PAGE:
Some paths are popular, like the cable car, offering a glamorous view, comfortable travel and little effort on the part of the participant. “Narrow is the path that leads to Heaven and broad is the path that leads to destruction.” These are not always the paths to paradise. The person reaching the top of the mountain after travelling in the cable car does not have that same feeling of accomplishment and victory experienced by the climber. The memory may not linger as long because the cost was not as high. Other paths are less popular because they demand more of the climber but these paths offer the greatest reward.

The path to paradise is not always straight, it twists and turns as life hands us many unanticipated obstacles along the way. It crosses with other paths, each leading to a different destination. Some lead to material success, others wonder in an endless maze of dead ends and pursuits of glory. Satan crouches like a wild animal ready to ambush us at vulnerable moments to take our eye off of out ultimate goal. He does not need to harm or kill us, he simply needs to cause us to give up and turn back. Sometimes he uses friends, family members, work colleagues or other hikers to discourage us and bring us down.

After starting our Christian lives filled with zeal and enthusiasm running up the slopes, we tire and find that it grows ever more difficult to maintain our faith and acts of worship. Circumstances, responsibilities, ambition and the general hustle and bustle of life obscure our vision and we may feel as though we are not making much progress in our spiritual journey. Sometimes we are even distracted by “good things” that cause us to wonder off in the wrong direction.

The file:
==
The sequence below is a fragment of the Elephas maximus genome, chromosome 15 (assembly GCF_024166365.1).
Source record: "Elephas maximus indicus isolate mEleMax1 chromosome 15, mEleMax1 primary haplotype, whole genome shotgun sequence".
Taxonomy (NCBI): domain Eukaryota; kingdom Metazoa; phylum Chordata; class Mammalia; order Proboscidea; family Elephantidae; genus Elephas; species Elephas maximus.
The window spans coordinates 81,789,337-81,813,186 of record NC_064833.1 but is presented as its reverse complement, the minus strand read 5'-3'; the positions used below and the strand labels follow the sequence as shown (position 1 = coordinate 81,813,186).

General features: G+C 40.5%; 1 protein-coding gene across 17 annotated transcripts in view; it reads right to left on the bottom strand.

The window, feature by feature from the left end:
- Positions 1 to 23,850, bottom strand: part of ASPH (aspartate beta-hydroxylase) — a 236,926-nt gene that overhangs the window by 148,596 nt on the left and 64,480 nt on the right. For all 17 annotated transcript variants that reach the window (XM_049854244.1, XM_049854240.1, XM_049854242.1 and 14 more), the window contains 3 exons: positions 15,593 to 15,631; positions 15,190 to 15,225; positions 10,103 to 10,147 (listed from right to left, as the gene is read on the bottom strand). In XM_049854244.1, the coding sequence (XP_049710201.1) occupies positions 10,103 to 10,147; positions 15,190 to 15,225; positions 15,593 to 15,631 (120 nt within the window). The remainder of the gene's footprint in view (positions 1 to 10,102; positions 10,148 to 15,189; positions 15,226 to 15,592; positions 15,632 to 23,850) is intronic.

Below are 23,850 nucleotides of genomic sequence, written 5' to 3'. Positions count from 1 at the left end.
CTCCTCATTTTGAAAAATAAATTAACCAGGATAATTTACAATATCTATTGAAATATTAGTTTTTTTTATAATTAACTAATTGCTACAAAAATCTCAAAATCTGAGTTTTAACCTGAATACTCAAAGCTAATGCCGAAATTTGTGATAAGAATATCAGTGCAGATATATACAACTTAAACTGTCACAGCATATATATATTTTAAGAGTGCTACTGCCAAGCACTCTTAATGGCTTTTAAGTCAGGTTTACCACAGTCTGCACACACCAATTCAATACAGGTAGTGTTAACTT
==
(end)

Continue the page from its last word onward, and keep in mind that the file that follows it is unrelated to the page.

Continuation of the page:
Often the journey to paradise grows longer and more difficult than we thought it would be. The baggage of guilt and regret that we carry becomes too heavy to bear and we start to doubt our ability to persevere. We wonder whether we would be better off if we turned back to our previous way of life. We start to grumble and grow more and more discontented. We complain to our leaders. We fight among ourselves. We jostle for leadership for all the wrong reasons.

Usually it is only during the times when we are wondering around aimlessly, feeling hopeless and lost that we open up our Bibles, our spiritual maps, to see where we should be. We may have to backtrack for quite a way before we reach the right path again. Many times we wait until we are reduced to despair before we cry out to our father for help. We shout at him and our religious leaders accusing them of letting us down and not doing the jobs we entrusted them to do. We feel scorned and demand compensation.